| Tough times ahead
Patna, Feb. 15: The approaching summer has spurred Patna Electric Supply Undertaking (Pesu) into expediting work on a mechanism that will ensure uninterrupted power supply in Patna even if glitches occur in one or more grids.
The sudden urgency on the part of Pesu is understandable. On Monday evening, it had to face the wrath of residents in eastern Patna after a glitch in the Fatuha grid plunged Kankerbagh, Rajendra Nagar, Gulzarbagh and portions of Patna City into darkness for more than three hours. The lines were finally restored around midnight.
“A blast in the transformer of Fatuha grid led to a breakdown due to which the cable of the DC system, which is the protective component of the grid, was affected. It took three hours to fix the system,” Pesu general manager S.K.P. Singh told The Telegraph.
Patna has six power grids of different capacities — Fatuha (150MVA), Khagaul (150MVA), Mithapur, Gaighat, Katra (100MVA each) and Jakkanpur (170MVA) — which cater to the energy requirement of the entire state capital, including that of sub-urban areas apart from Fatuha. These grids supply around 415MW of power to the state capital.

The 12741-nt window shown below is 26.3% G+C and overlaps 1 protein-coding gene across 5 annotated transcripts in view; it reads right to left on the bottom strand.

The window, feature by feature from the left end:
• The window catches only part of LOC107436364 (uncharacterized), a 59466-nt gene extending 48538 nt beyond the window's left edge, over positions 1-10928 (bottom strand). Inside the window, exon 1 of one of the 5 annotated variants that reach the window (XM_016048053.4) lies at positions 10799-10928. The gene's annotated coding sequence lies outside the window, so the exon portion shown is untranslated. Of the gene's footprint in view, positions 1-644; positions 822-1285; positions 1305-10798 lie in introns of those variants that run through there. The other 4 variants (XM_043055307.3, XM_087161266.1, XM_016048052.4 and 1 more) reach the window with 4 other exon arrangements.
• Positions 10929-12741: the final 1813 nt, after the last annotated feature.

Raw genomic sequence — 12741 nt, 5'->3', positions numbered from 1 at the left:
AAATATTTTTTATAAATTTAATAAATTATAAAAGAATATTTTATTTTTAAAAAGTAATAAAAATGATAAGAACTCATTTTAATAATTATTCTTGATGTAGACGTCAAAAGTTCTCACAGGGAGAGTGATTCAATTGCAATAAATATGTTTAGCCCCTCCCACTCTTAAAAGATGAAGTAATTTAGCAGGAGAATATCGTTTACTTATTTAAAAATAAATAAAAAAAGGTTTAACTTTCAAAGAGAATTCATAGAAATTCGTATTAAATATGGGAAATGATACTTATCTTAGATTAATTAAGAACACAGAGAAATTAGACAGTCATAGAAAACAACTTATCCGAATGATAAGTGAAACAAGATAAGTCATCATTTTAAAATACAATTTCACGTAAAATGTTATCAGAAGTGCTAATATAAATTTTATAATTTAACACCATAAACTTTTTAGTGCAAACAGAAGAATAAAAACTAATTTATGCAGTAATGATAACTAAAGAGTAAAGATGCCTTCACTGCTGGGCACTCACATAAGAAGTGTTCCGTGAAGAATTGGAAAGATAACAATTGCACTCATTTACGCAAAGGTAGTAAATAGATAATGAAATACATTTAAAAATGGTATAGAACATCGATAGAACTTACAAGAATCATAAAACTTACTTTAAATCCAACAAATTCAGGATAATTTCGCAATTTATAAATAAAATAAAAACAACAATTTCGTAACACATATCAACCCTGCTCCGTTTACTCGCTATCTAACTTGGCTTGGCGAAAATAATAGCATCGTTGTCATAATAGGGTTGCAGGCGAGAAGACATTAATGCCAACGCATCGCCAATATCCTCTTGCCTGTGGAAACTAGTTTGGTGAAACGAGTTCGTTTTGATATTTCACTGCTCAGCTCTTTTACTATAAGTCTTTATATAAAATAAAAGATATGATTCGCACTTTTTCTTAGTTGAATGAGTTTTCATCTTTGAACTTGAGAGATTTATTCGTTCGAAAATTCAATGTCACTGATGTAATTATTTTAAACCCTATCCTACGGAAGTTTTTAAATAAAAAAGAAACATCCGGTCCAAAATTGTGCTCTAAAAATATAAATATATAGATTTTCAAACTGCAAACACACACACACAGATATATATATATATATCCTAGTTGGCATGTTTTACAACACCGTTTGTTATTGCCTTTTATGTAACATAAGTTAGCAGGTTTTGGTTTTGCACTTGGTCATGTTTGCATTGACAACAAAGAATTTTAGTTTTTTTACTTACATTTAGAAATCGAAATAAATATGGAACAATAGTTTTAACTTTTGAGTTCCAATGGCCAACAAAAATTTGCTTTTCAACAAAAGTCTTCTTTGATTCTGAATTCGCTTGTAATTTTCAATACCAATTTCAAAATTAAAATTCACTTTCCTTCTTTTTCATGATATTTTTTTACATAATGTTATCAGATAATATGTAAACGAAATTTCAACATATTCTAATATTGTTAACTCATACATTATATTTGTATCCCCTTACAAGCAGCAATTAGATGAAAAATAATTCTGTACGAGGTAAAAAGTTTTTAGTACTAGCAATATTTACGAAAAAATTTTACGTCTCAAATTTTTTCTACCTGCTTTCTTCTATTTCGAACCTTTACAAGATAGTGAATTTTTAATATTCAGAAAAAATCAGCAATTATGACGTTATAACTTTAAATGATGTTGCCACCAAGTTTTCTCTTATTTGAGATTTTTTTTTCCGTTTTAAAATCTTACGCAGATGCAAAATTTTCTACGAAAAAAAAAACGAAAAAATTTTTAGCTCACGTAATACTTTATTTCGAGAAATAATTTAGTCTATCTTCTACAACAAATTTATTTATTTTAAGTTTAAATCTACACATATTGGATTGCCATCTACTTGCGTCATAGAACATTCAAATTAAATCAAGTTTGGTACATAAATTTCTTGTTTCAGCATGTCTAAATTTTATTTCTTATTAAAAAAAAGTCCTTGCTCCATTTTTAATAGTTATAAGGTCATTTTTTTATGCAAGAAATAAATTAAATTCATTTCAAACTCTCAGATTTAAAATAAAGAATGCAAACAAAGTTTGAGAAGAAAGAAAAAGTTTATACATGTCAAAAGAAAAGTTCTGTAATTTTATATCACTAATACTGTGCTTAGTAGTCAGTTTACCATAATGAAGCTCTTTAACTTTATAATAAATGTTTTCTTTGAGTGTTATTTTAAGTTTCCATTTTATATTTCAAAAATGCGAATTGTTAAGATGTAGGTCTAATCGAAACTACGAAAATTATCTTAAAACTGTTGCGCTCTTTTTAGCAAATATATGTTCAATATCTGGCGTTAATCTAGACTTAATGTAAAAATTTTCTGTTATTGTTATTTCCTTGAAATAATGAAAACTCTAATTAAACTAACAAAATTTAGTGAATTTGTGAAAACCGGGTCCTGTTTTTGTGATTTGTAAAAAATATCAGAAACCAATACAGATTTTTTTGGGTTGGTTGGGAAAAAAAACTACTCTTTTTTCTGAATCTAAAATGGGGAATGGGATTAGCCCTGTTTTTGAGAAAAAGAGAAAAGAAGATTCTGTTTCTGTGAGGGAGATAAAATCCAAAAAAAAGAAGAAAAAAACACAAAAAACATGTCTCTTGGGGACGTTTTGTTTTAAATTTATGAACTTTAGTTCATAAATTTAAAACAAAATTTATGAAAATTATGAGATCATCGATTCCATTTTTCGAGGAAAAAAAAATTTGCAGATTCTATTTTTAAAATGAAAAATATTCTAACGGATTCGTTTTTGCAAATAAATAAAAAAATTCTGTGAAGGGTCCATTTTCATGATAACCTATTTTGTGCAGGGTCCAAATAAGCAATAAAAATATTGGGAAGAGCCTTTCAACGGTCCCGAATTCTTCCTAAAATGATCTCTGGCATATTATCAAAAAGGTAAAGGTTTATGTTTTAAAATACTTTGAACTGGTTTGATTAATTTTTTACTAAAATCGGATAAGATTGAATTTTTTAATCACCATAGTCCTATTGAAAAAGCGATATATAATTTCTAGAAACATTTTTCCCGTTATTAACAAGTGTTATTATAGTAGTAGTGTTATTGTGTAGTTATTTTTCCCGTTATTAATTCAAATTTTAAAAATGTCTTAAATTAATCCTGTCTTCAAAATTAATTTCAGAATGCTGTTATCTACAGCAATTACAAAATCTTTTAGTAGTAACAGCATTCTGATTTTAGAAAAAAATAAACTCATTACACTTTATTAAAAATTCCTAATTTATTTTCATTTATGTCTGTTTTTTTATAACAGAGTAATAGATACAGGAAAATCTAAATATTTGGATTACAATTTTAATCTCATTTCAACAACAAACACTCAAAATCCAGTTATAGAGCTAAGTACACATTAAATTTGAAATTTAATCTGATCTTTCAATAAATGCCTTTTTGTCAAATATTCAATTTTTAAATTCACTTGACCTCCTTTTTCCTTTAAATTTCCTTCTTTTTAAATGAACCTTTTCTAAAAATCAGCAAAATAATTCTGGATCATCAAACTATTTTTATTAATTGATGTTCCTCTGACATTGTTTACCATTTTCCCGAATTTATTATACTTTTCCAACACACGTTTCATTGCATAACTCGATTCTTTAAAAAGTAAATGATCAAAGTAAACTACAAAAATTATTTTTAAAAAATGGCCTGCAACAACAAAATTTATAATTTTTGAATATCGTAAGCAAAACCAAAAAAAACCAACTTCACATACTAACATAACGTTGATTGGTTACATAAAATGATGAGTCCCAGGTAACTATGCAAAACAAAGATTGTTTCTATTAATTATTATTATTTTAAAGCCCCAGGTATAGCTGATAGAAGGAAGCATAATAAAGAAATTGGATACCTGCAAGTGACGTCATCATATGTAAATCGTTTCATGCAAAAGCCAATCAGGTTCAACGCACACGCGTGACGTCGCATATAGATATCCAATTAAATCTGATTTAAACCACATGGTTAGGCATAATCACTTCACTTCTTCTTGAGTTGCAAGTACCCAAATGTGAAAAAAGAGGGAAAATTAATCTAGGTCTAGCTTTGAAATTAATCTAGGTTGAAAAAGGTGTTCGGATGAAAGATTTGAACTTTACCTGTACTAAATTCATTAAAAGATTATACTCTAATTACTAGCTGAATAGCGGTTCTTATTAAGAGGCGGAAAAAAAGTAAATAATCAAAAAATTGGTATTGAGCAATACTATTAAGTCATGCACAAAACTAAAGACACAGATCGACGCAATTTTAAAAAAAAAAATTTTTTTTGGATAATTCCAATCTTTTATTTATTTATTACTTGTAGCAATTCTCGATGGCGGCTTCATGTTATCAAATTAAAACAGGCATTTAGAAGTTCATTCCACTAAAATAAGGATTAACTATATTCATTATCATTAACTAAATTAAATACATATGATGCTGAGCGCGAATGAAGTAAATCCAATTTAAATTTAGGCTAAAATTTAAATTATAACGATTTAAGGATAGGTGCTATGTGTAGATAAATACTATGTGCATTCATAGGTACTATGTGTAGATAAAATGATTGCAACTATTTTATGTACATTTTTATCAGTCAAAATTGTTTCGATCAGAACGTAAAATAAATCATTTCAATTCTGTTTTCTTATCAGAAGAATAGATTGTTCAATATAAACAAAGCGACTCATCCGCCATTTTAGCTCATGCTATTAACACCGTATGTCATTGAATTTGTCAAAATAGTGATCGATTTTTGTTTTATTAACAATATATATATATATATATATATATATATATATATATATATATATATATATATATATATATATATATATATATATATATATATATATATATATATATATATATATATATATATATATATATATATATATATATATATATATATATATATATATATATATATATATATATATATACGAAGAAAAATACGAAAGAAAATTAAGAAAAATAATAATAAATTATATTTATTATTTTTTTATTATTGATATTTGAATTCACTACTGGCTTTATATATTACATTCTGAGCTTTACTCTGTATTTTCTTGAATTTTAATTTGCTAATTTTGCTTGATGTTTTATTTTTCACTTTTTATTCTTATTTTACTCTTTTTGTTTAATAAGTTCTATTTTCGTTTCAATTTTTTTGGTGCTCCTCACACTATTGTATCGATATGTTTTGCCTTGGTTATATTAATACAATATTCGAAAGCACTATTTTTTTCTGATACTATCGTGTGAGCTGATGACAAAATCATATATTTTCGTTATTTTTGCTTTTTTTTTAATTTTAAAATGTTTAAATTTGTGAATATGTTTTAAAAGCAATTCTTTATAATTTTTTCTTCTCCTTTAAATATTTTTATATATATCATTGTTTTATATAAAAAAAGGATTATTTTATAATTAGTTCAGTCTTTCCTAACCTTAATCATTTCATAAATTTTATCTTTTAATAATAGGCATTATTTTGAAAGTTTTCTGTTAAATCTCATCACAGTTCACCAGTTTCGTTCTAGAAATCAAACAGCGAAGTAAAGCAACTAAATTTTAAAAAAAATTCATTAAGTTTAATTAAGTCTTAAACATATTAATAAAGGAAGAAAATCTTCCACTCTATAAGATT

On a possible alternative arrangement in case of a major technical snag, Singh said: “Right now, we don’t have an alternative except to source the supply from other existing grids. But we are going to have some new grids, which when commissioned, would provide uninterrupted power supply to the capital.” Two new grids, Sampatchak (220/132/33 KVA) and Digha (132/33KVA), would come up next year, Singh said.
Another 220KVA power grid, which is under consideration, would be set up between Bhusaula and Bihta, as most of the institutions, AIIMS, IIT, NIT and others, are coming up in this area.
Singh said the problem of overloading and the resultant powercuts in the Khagaul grid of Pesu’s western part in summer can be solved once Digha grid is completed.
“Once this grid is operational, this will not only reduce the burden on the Khagaul grid but we will have additional capacity to provide supply to other parts of the suburban areas,” he said.
Though winter is nearing its end, people have already started experiencing powercuts. “Gone are the days when electricity used to be a means of lights and fans only. Nowadays, we use it to wash clothes and cook food even,” said M.M. Verma, a resident of Rajendra Nagar.
Sanjeev Kumar Singh, who resides near Rajendra Nagar overbridge, said: “Summer is approaching and we have started experiencing powercuts. Had it been summer, it would have been extremely inconvenient for us. Children’s studies are badly hampered. They wake up late in the morning, forcing them to bunk school.”